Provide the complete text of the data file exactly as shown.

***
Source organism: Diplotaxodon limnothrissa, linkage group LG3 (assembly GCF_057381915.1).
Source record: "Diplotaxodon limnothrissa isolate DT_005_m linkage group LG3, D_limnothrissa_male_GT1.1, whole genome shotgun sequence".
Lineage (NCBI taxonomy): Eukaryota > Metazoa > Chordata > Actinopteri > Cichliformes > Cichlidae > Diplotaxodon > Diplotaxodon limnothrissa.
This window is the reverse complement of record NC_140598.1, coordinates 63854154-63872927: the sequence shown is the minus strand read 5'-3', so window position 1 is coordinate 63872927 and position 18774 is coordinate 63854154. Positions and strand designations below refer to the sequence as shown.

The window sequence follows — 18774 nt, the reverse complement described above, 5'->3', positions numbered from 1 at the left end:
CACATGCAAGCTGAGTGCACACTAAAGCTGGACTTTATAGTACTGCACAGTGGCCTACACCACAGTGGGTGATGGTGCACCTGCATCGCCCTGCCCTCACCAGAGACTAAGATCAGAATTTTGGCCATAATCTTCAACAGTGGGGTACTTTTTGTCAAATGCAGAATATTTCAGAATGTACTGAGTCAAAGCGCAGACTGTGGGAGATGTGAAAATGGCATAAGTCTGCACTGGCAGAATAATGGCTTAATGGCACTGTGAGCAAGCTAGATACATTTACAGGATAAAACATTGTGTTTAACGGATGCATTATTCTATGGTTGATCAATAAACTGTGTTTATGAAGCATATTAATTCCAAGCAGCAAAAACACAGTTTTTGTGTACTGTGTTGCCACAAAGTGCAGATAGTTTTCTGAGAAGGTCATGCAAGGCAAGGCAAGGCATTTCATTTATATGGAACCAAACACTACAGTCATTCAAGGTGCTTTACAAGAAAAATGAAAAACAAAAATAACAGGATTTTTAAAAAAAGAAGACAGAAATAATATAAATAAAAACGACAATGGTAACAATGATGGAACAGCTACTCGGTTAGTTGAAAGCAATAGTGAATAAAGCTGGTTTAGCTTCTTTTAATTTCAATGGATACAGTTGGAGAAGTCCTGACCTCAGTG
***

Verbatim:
Source organism: Diplotaxodon limnothrissa, linkage group LG3 (assembly GCF_057381915.1).
Source record: "Diplotaxodon limnothrissa isolate DT_005_m linkage group LG3, D_limnothrissa_male_GT1.1, whole genome shotgun sequence".
Lineage (NCBI taxonomy): Eukaryota > Metazoa > Chordata > Actinopteri > Cichliformes > Cichlidae > Diplotaxodon > Diplotaxodon limnothrissa.
This window is the reverse complement of record NC_140598.1, coordinates 63854154-63872927: the sequence shown is the minus strand read 5'-3', so window position 1 is coordinate 63872927 and position 18774 is coordinate 63854154. Positions and strand designations below refer to the sequence as shown.

The window sequence follows — 18774 nt, the reverse complement described above, 5'->3', positions numbered from 1 at the left end:
CACATGCAAGCTGAGTGCACACTAAAGCTGGACTTTATAGTACTGCACAGTGGCCTACACCACAGTGGGTGATGGTGCACCTGCATCGCCCTGCCCTCACCAGAGACTAAGATCAGAATTTTGGCCATAATCTTCAACAGTGGGGTACTTTTTGTCAAATGCAGAATATTTCAGAATGTACTGAGTCAAAGCGCAGACTGTGGGAGATGTGAAAATGGCATAAGTCTGCACTGGCAGAATAATGGCTTAATGGCACTGTGAGCAAGCTAGATACATTTACAGGATAAAACATTGTGTTTAACGGATGCATTATTCTATGGTTGATCAATAAACTGTGTTTATGAAGCATATTAATTCCAAGCAGCAAAAACACAGTTTTTGTGTACTGTGTTGCCACAAAGTGCAGATAGTTTTCTGAGAAGGTCATGCAAGGCAAGGCAAGGCATTTCATTTATATGGAACCAAACACTACAGTCATTCAAGGTGCTTTACAAGAAAAATGAAAAACAAAAATAACAGGATTTTTAAAAAAAGAAGACAGAAATAATATAAATAAAAACGACAATGGTAACAATGATGGAACAGCTACTCGGTTAGTTGAAAGCAATAGTGAATAAAGCTGGTTTAGCTTCTTTTAATTTCAATGGATACAGTTGGAGAAGTCCTGACCTCAGTG